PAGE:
The Berkeley County School District struck back on Sunday against a group that has questioned whether its $198 million school bond referendum violates state ethics laws and raised their own questions.

Superintendent Rodney Thompson said in a statement Sunday he is afraid that “the future of the district’s 31,000 children could be jeopardized due to recent efforts to distract voters from the real concerns of building needs in the county.”

Officials say the district is growing by about 900 students per year, and that 15 of the district’s 41 schools are out of capacity.

If passed, the referendum would provide funding for three new elementary schools, a new middle school, a new high school and renovations at 29 other schools.

Daniel Island lawyer Josh Whitley, who heads up the Berkeley Citizens for Sustainable Education, said Friday he plans to file a complaint with the state Ethics Commission because he believes he has proof that district employees have worked on the campaign on district time and used district resources, both of which are against the law.

He has filed a request for records from the district under the state Freedom of Information Act, but has also told the district he would drop his effort if they would accept responsibility and apologize. The district declined and maintained it had done nothing wrong.

On Sunday, district officials issued a statement that stopped short of apologizing.

“To the extent that any of the District’s 4,100 employees sent any emails that one might interpret as attempting to influence the school improvement referendum, either in favor of it or in opposition to it, we regret any misinterpretation,” Thompson said in the statement. “If any district employee sent an email on district equipment that could be interpreted as being in support of the referendum, I’m sure their enthusiasm was generated by what they thought was in the best interest of the students of Berkeley County. Our intentions have been to provide information and access to all parties within the SC Ethics guidelines.”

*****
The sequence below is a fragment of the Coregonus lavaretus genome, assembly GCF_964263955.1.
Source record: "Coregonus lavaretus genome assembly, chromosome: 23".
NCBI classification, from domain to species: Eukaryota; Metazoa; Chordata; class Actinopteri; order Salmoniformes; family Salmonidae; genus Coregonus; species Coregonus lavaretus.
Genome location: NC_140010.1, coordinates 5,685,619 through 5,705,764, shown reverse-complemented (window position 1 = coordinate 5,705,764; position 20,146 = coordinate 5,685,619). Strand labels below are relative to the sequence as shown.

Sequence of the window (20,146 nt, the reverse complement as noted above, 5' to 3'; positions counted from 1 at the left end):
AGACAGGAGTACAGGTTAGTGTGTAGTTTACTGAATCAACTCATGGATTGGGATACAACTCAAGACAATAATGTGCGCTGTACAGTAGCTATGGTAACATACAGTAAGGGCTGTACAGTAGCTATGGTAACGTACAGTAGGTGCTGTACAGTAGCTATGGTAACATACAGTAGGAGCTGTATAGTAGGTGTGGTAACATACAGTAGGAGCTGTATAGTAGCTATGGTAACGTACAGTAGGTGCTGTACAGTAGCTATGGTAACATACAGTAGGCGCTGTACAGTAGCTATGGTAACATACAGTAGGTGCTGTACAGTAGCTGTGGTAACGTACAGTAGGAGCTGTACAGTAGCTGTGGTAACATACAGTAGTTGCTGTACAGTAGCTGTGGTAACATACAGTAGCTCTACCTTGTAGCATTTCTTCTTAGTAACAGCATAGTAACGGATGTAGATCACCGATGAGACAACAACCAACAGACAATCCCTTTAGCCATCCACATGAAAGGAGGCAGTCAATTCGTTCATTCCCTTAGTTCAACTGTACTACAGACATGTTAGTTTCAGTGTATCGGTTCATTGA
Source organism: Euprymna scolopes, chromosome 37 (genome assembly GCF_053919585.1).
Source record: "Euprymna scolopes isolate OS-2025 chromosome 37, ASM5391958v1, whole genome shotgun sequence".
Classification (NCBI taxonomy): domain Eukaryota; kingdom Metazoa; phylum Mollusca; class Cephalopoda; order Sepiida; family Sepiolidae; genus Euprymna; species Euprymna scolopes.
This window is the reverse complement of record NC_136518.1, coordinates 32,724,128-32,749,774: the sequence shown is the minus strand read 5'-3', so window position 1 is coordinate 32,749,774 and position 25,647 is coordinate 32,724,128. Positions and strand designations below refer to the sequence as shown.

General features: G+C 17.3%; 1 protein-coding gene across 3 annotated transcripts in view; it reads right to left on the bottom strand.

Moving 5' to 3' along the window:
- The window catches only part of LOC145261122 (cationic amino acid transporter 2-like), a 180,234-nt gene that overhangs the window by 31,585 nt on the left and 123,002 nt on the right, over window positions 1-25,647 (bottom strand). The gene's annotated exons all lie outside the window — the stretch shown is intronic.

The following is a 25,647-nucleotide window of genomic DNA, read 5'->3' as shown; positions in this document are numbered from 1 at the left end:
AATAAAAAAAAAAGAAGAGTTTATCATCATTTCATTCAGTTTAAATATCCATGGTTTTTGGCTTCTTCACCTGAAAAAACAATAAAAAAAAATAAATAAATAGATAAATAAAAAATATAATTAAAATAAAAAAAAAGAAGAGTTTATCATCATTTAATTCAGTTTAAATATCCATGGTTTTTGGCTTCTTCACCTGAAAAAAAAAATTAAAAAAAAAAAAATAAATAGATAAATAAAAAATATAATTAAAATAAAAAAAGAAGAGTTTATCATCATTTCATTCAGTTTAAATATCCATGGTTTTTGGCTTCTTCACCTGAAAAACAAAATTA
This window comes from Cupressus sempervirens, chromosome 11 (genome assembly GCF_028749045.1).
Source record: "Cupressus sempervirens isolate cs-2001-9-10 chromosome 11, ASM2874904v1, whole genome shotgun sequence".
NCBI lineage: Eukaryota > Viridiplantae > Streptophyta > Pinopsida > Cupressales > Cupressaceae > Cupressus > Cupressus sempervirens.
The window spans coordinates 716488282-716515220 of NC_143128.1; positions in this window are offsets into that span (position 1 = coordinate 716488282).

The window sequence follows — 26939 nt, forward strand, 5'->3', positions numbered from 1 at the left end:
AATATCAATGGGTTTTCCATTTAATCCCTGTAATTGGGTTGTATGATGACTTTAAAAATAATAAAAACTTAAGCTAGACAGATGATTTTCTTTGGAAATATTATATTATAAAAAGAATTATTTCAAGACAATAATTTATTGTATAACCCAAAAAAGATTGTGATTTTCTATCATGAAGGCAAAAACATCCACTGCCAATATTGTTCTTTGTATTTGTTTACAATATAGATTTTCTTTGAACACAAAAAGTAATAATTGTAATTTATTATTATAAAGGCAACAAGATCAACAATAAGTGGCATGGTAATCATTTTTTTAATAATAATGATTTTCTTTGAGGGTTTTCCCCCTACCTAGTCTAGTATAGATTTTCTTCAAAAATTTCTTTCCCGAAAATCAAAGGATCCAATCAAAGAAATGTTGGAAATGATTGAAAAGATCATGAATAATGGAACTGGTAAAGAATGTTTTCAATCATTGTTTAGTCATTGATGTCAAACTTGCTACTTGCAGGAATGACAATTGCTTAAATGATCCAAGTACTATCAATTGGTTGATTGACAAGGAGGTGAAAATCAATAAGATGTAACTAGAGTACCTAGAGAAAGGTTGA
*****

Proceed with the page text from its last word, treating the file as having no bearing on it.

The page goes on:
Thompson and communications director Amy Kovach, an employee Whitley said worked on the campaign during business hours, declined to comment beyond the statement issued by the district on Sunday night.

According to the statement, Thompson believes that district employee activities during school time relating to the referendum “have been intended to be within the scope of preparing informational materials, conducting public meetings, or responding to news media or citizens’ inquiries concerning the referendum,” as allowed by law.

“The opposition to the effort has run out of fruitful arguments and is using items not related to how to finance solutions to overcrowded schools instead of presenting a credible alternative,” Thompson said.

District officials also launched ethics accusations back at Whitley’s group, accusing the group of failing to file a statement of political organization with the Ethics Commission.

The Yes 4 Schools campaign has filed, listing $84,750 in contributions.

“The Ethics Commission says we don’t have to file,” Whitley said Sunday. “They were unaware they didn’t have to and they did file an ethics statement and you know what it shows?

“Contractors who build schools and big businesses are among their major donors.”

The top two donors, according to the filing, are Santee Cooper ($15,000) and the Jerry and Anita Zucker Family Foundation Inc. ($10,000). Several companies, including Landmark Construction, BB&T, Cooper River Partners LLC and the law firm Haynsworth Sinkler Boyd, have donated $5,000.

A Sept. 26 email to Whitley from the Ethics Commission states, “There is no filing requirement for this committee.” Political action committees, political party committees or ballot measure committees are not required to file statements of economic interest.

“Although I am proud of the donations I have received. … I promised (donors) confidentiality and that I would take the public stone throwing,” Whitley said.

Reach Brenda Rindge at 937-5713 or